Democracy Has Prevailed.

September 18, 2023

Meanwhile, Outside

Science from the scientists at NOAA

The August global surface temperature was 1.25°C (2.25°F) above the 20th-century average of 15.6°C (60.1°F), making it the warmest August on record. This marked the first time an August temperature exceeded 1.0°C (1.8°F) above the long-term average. August 2023 was 0.29°C (0.52°F) warmer than the previous August record from 2016, but the anomaly was 0.10°C (0.18°F) lower than the all-time highest monthly temperature anomaly on record (March 2016). However, the August 2023 temperature anomaly was the third-highest anomaly of any month on record. August 2023 marked the 45th-consecutive August and the 534th-consecutive month with temperatures at least nominally above the 20th-century average. 


The January–August global surface temperature ranked second warmest in the 174-year record at 1.06°C (1.91°F) above the 1901–2000 average of 14.0°C (57.3°F). January–August 2016—another year with El Niño conditions—holds the record for the warmest such period on record by just 0.03°C (0.05°F) above the current year-to-date anomaly. Global ocean surface temperature during this January–August 2023 period ranked warmest on record. According to NCEI's statistical analysis, there is a 95% probability of 2023 ranking among the two warmest years on record.


And yet, from Scientific American:

Conservative activists and politicians in states across the country are trying to limit or distort the teaching of climate science to schoolchildren, marking a growing front in the culture war against social movements over race, gender identity and the environment.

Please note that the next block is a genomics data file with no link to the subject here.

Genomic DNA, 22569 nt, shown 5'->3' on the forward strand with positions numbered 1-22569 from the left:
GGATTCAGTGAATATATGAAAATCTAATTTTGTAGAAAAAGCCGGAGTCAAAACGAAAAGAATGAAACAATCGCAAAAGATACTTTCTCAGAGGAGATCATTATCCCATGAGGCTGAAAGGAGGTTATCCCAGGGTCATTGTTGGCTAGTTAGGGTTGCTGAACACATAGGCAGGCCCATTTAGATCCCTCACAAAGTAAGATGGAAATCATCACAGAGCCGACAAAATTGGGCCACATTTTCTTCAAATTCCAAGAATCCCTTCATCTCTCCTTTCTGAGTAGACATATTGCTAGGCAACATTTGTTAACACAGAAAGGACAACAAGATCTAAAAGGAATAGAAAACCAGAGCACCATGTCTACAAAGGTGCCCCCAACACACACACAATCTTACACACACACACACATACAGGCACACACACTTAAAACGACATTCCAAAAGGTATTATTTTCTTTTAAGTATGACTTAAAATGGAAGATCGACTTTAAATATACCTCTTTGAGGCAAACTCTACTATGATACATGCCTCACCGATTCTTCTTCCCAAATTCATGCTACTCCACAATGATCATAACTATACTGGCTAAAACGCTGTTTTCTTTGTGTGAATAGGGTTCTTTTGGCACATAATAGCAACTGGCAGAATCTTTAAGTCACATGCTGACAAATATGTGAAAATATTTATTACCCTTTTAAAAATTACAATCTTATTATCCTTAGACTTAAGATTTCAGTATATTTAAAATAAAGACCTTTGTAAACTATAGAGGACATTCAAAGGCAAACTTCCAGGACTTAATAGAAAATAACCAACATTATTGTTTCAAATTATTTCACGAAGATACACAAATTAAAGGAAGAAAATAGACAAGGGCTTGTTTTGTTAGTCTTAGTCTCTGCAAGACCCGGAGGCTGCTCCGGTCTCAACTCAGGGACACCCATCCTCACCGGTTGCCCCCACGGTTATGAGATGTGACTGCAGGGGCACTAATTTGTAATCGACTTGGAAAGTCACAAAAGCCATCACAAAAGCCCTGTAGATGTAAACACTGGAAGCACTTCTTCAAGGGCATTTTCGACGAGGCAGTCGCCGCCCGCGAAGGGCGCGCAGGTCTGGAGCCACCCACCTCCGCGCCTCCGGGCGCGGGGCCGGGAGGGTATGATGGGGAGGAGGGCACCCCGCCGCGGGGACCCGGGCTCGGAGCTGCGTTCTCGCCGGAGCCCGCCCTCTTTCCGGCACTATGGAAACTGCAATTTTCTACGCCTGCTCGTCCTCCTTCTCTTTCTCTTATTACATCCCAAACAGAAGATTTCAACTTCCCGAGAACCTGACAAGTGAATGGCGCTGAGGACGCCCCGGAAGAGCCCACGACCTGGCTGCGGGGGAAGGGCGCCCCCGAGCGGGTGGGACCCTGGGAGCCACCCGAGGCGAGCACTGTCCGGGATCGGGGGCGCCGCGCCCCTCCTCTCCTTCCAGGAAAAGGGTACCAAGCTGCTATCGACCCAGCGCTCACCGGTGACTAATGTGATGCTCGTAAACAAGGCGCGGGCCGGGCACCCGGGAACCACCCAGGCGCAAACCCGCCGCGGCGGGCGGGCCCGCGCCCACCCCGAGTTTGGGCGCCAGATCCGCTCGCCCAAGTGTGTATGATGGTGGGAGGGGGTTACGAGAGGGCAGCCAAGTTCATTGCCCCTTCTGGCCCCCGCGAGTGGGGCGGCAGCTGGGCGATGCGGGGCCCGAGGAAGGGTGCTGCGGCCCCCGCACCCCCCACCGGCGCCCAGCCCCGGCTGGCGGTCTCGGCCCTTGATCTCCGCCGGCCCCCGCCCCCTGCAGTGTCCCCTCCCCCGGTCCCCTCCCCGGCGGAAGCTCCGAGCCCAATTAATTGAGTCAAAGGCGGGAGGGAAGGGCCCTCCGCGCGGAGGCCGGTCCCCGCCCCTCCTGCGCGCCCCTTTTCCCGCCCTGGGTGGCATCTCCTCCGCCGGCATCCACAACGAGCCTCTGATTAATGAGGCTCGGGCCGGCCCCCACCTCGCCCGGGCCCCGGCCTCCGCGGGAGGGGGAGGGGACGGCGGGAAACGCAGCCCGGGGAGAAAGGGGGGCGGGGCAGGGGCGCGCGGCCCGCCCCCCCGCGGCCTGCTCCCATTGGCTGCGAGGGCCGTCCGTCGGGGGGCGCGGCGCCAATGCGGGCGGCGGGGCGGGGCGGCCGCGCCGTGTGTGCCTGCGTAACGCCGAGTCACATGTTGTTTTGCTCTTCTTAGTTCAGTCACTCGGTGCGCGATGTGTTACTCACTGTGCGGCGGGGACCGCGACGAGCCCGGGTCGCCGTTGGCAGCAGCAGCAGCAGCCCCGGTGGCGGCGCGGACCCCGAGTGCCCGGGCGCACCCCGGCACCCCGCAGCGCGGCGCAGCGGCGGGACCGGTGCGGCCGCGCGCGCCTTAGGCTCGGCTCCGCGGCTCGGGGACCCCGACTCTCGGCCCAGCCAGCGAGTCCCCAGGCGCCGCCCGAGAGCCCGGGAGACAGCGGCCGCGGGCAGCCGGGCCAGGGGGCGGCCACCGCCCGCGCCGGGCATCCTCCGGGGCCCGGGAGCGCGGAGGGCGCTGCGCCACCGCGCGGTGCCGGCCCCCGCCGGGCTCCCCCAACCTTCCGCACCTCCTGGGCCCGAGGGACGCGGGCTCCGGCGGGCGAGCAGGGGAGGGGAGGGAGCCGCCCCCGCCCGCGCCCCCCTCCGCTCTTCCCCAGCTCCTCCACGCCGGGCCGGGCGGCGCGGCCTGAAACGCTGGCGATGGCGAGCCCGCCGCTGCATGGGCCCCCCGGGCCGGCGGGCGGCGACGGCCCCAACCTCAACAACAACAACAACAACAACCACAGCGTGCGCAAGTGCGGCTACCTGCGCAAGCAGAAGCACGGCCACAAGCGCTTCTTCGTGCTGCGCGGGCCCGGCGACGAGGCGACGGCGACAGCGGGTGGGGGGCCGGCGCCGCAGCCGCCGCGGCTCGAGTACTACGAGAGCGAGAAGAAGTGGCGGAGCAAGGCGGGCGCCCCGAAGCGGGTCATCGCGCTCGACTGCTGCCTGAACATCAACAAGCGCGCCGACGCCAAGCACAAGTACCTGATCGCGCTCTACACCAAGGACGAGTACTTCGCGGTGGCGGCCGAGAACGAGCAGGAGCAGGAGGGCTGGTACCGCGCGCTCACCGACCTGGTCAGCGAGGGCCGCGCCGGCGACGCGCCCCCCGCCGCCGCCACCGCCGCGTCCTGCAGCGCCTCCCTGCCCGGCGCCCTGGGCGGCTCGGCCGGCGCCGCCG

In Ohio, legislators are expected to pass a bill that could require colleges and universities to teach “both sides” of climate change. A member of a local school board in Pennsylvania sought to block the use of a climate-themed novel in middle school because, he said, it was “propaganda.” Meanwhile, classroom content by a far-right group that produces animated videos that denigrate climate action is being approved for use in schools in numerous states.

You can read about the Pennsylvania part of the story here.

But of course everything's bigger in Texas:

Perhaps nowhere are climate lessons being reshaped by conservative politicians more than in Texas, where members of the education board have tried in recent years to block programs that teach about reducing greenhouse gases, emphasizing instead the benefits of fossil fuels. The state education board is now deciding whether it will block textbooks that accurately portray climate science.

Of course. 

Meanwhile its getting hotter out there. The science says so.